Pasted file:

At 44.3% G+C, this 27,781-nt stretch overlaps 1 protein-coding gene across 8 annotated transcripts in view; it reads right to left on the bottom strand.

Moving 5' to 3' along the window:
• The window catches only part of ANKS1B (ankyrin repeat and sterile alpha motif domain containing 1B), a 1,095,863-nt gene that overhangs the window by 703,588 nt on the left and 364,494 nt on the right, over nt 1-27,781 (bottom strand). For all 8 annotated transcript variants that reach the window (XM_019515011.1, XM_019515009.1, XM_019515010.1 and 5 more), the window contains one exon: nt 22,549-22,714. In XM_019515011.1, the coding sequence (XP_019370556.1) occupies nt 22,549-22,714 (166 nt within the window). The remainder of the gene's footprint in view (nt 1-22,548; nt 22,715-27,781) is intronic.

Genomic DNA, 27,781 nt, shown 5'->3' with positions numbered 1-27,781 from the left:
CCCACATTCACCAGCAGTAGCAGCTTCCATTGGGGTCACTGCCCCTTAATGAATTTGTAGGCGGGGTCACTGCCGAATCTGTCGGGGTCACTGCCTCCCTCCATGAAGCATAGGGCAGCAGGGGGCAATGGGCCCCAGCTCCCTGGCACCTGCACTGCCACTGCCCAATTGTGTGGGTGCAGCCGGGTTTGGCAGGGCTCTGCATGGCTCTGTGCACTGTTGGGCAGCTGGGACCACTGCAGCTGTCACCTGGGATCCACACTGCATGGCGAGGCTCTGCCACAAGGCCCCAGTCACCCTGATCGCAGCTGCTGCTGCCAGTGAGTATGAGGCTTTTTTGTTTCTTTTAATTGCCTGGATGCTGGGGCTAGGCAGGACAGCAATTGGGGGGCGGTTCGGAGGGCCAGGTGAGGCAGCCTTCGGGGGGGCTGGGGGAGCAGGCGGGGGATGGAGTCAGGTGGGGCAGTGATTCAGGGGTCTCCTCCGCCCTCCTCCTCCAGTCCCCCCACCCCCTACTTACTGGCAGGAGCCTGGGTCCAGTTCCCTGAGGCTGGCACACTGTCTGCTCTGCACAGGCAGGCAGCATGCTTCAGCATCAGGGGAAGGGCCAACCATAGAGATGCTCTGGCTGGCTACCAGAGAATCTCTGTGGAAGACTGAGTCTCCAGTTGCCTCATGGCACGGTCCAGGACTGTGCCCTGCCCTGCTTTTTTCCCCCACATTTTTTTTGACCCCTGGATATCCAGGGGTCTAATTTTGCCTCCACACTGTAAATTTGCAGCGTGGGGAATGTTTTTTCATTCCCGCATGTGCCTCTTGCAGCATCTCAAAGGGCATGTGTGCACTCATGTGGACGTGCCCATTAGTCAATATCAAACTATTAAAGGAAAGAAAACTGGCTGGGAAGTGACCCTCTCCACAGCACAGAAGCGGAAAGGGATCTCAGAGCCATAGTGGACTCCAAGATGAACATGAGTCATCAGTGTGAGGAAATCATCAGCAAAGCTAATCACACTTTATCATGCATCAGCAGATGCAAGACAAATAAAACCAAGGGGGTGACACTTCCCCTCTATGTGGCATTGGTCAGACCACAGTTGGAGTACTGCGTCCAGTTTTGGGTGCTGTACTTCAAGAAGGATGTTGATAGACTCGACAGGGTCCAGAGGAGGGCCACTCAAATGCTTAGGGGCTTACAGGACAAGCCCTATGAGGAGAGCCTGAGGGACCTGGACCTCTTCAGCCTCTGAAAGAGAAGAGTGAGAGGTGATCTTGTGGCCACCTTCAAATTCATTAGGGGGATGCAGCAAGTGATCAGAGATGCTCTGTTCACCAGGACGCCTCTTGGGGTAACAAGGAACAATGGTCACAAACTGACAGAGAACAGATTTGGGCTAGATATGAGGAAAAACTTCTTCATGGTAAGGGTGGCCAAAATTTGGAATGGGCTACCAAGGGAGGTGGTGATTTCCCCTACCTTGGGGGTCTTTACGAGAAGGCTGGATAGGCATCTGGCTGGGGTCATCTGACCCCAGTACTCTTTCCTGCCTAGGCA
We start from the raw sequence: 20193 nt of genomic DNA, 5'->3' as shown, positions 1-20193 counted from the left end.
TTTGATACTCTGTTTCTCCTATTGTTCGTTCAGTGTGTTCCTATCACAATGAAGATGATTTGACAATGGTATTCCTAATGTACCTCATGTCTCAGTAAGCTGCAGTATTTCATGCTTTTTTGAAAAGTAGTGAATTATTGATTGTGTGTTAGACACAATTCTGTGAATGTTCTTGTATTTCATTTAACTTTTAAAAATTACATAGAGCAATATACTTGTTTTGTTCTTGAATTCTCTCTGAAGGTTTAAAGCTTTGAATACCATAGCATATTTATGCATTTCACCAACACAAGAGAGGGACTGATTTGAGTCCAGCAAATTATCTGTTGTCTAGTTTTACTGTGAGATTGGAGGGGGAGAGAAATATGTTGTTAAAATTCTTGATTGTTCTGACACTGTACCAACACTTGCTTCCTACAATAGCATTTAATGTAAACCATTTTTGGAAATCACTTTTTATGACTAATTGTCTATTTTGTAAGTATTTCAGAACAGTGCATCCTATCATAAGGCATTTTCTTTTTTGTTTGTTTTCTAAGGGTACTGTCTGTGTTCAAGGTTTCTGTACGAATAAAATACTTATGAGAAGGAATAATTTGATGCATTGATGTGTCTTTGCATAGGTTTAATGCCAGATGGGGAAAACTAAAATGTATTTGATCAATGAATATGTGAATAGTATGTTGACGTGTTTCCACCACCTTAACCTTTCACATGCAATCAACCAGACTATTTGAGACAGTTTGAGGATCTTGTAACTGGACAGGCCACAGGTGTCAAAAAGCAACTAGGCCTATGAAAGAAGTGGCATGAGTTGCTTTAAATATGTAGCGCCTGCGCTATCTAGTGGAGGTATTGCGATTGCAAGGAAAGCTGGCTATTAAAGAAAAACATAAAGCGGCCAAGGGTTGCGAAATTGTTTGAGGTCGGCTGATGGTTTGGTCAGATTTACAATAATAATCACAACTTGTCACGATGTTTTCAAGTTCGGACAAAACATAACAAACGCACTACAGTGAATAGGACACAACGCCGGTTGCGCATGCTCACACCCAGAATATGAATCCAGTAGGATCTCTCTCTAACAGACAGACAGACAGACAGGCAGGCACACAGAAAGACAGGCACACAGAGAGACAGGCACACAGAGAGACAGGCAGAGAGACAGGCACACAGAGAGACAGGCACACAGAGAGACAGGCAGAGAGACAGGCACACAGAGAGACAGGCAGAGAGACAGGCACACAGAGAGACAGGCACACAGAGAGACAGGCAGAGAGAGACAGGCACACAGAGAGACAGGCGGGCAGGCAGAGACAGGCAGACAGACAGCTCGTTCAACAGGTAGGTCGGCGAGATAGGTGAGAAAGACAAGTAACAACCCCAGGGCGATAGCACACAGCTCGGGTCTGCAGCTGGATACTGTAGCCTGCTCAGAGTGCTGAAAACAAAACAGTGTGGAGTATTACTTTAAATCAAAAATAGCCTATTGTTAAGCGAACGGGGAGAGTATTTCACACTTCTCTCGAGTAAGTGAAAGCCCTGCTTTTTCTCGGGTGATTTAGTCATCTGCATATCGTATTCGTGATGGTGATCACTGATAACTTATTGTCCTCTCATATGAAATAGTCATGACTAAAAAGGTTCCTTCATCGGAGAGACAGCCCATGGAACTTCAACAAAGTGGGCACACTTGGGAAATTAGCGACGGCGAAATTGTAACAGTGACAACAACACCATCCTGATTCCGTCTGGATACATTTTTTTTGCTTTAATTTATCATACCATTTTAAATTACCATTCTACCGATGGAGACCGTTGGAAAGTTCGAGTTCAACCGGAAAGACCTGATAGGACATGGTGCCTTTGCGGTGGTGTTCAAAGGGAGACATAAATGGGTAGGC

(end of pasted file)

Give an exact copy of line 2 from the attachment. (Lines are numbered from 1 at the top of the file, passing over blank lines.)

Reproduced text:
Moving 5' to 3' along the window: